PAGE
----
A protest against Quebec’s proposed overhaul of its language law drew a large crowd in Montreal on Saturday.
Marlene Jennings, president of the Quebec Community Groups Network, an anglophone advocacy group, says the law could prevent hundreds of thousands of English speakers from accessing health care in their language.
Bill C-13 is not the bill that the official language minorities asked for. In Bill C-13, the federal government is poised to abandon half a century of official language policy and turn the OLA into legislation aimed at the protection and promotion of one official language.
Reacting to Legault’s comments, Quebec Community Groups Network president Marlene Jennings turned the tables, saying the government is also spreading false information.
The stereotype of Quebec Anglophones being wealthy, prosperous, and homogenous is a myth, says Sylvia Martin-Laforge, director general of the QCGN.
QCGN President Marlene Jennings discusses Saturday’s rally against Bill 96 on “Weekends with Ken.”
Over the past two days, the National Assembly discussed Bill 96, An Act respecting French, the Official and Common Language of Québec and commentary from the Committee on Culture and Education, which earlier reviewed the bill on a clause-by-clause basis.
Introducing the bill Wednesday, Coalition Avenir Québec (CAQ) MNA Mathieu Lévesque outlined the various “pillars” affected, such as the state’s exemplarity, business, work, higher education, and linguistic governance. Regarding CEGEPs, MNA Lévesque affirmed that no other government had shown the courage to act on the place of the French language within CEGEPs.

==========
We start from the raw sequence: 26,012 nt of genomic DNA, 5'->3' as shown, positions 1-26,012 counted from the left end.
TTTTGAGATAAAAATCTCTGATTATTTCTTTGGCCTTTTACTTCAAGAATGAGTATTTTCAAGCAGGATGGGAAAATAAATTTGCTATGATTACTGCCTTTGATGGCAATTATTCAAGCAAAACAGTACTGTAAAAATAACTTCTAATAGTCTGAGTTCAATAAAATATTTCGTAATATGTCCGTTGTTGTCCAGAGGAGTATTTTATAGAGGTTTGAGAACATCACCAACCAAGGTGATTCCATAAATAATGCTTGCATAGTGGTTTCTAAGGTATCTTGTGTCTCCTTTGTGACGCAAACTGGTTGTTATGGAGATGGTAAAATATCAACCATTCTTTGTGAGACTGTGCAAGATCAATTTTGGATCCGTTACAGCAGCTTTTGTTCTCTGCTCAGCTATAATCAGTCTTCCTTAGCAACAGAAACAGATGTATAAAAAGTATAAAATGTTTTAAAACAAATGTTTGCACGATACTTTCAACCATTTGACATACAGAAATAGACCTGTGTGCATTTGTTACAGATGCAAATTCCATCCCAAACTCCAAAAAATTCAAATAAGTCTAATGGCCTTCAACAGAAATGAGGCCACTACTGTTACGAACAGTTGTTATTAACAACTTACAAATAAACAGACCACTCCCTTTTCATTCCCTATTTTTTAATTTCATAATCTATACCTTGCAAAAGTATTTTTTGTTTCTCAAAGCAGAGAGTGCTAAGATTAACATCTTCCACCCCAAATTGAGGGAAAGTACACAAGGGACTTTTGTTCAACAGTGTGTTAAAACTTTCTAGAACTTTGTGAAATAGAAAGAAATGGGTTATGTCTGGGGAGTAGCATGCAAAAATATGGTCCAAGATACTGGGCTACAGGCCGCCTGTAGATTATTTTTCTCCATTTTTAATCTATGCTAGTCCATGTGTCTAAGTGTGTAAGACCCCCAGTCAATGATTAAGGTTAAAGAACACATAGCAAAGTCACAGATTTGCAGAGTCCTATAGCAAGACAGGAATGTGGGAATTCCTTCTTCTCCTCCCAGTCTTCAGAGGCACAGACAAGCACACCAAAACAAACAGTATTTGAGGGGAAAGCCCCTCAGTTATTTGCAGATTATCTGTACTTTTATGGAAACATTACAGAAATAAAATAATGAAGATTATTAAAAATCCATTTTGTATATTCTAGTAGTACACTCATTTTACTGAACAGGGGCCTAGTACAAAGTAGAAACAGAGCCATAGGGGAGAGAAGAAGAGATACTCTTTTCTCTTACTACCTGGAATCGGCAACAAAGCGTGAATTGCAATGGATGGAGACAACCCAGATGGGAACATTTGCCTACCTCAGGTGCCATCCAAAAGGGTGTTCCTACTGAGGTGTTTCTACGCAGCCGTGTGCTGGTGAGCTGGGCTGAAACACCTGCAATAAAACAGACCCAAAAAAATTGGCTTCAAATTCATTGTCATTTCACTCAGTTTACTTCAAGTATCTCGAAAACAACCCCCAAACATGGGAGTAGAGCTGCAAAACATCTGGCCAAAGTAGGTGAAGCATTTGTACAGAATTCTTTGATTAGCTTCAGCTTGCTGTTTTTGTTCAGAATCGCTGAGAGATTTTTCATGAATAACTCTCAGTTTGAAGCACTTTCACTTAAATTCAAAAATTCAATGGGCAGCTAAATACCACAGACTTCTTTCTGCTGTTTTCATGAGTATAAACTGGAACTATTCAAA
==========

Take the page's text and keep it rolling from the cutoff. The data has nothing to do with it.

All Quebecers of any linguistic background should be deeply concerned, francophones included. But it’s the Quebec Community Groups Network, the umbrella group that represents anglophone interests, that has been leading the charge. The QCGN is calling on English-speaking Quebecers — heck, all Quebecers — to turn up at a rally this Saturday in defiance of Premier François Legault’s brush-off that there hasn’t been any serious opposition to Bill 96.
As Quebec’s contentious language law heads closer to adoption, the province’s business community is growing increasingly anxious about what it could mean for their bottom line, with some companies considering leaving entirely.
As it stands, incidents of non-compliance are worked out between companies and the Office québécois de la langue française, with negotiable compliance timelines. Bill 96 would change that process.
“It upsets the environment of trust,” added Sylvia Martin-Laforge, director general of the Quebec Community Groups Network.
Access to health and social services in English must be exempted from Bill 96, writes health care advocate Eric Maldoff: “Bill 96 will create serious obstacles to the delivery of safe and effective care for all Quebecers.”